Distinct synchronization, cortical coupling and behavioural function of basal forebrain cholinergic neuron types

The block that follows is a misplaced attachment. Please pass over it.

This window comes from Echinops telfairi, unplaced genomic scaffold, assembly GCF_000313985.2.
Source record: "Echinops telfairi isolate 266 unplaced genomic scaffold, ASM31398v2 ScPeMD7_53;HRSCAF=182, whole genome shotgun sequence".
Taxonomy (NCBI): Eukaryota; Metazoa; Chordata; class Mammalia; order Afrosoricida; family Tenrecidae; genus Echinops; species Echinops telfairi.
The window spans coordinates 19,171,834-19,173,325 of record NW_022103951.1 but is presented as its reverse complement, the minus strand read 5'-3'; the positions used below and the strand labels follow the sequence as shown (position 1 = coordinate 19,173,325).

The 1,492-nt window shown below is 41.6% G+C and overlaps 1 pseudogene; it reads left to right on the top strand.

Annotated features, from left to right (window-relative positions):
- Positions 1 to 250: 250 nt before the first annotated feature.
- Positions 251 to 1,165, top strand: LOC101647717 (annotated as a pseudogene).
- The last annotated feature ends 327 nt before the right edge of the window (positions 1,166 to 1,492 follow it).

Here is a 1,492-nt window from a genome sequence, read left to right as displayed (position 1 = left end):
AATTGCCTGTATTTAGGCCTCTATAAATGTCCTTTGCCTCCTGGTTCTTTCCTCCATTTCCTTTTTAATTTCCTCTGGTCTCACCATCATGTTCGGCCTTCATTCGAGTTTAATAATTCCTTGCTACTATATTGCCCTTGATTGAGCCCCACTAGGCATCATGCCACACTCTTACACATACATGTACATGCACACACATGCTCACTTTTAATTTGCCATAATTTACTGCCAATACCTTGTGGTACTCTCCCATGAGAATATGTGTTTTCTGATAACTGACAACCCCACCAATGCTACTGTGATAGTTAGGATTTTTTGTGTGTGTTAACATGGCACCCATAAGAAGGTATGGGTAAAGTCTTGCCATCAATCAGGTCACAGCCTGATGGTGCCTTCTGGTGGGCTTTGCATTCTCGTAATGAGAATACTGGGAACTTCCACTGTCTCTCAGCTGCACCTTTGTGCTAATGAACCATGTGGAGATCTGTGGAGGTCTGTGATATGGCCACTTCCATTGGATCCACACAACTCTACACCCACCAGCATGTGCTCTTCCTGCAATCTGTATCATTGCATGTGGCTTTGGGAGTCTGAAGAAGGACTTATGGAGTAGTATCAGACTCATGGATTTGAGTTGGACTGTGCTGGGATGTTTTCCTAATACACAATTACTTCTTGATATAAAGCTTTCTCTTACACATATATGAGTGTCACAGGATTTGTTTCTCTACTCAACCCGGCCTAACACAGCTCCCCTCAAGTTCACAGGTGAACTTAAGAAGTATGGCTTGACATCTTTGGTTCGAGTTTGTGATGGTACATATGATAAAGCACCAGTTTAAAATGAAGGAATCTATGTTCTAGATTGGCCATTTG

Basal forebrain cholinergic neurons (BFCN) densely innervate the forebrain and modulate synaptic plasticity, cortical processing, brain states and oscillations. However, little is known about the functional diversity of cholinergic neurons and whether distinct types support different functions. To examine this question we recorded BFCN in vivo, to examine their behavioral functions, and in vitro, to study their intrinsic properties. We identified two distinct types of BFCN that markedly differ in their firing modes, synchronization properties and behavioral correlates. Bursting cholinergic neurons (BFCNBURST) fired in zero-lag synchrony with each other, phase-locked to cortical theta activity and fired precisely timed bursts of action potentials after reward and punishment. Regular firing cholinergic neurons (BFCNREG) were found predominantly in the posterior basal forebrain, displayed strong theta rhythmicity (5-10 Hz), fired asynchronously with each other and responded with precise single spikes after behavioral outcomes. In an auditory detection task, synchronization of BFCNBURST neurons to auditory cortex predicted the timing of mouse responses, whereas tone-evoked cortical coupling of BFCNREG predicted correct detections. We propose that cortical activation relevant for behavior is controlled by the balance of two cholinergic cell types, where the precise proportion of the strongly activating BFCNBURST follows an anatomical gradient along the antero-posterior axis of the basal forebrain.